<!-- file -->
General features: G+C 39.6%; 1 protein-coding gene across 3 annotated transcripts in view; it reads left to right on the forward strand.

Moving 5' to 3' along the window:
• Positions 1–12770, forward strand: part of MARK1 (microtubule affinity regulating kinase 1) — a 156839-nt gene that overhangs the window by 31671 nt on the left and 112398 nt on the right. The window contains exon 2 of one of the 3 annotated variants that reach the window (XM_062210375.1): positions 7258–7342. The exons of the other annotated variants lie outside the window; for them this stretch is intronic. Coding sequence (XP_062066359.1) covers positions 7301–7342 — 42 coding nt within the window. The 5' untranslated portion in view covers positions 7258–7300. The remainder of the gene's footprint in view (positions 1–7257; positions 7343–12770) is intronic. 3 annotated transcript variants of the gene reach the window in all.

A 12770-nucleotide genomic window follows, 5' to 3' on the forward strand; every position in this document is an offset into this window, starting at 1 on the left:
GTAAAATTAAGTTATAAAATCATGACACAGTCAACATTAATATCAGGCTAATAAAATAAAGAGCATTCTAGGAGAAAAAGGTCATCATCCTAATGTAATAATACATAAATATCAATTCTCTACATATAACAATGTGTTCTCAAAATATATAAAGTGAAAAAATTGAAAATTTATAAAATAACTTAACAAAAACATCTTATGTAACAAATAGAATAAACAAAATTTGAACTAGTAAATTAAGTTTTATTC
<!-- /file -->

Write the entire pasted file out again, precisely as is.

General features: G+C 39.6%; 1 protein-coding gene across 3 annotated transcripts in view; it reads left to right on the forward strand.

Moving 5' to 3' along the window:
• Positions 1–12770, forward strand: part of MARK1 (microtubule affinity regulating kinase 1) — a 156839-nt gene that overhangs the window by 31671 nt on the left and 112398 nt on the right. The window contains exon 2 of one of the 3 annotated variants that reach the window (XM_062210375.1): positions 7258–7342. The exons of the other annotated variants lie outside the window; for them this stretch is intronic. Coding sequence (XP_062066359.1) covers positions 7301–7342 — 42 coding nt within the window. The 5' untranslated portion in view covers positions 7258–7300. The remainder of the gene's footprint in view (positions 1–7257; positions 7343–12770) is intronic. 3 annotated transcript variants of the gene reach the window in all.

A 12770-nucleotide genomic window follows, 5' to 3' on the forward strand; every position in this document is an offset into this window, starting at 1 on the left:
GTAAAATTAAGTTATAAAATCATGACACAGTCAACATTAATATCAGGCTAATAAAATAAAGAGCATTCTAGGAGAAAAAGGTCATCATCCTAATGTAATAATACATAAATATCAATTCTCTACATATAACAATGTGTTCTCAAAATATATAAAGTGAAAAAATTGAAAATTTATAAAATAACTTAACAAAAACATCTTATGTAACAAATAGAATAAACAAAATTTGAACTAGTAAATTAAGTTTTATTC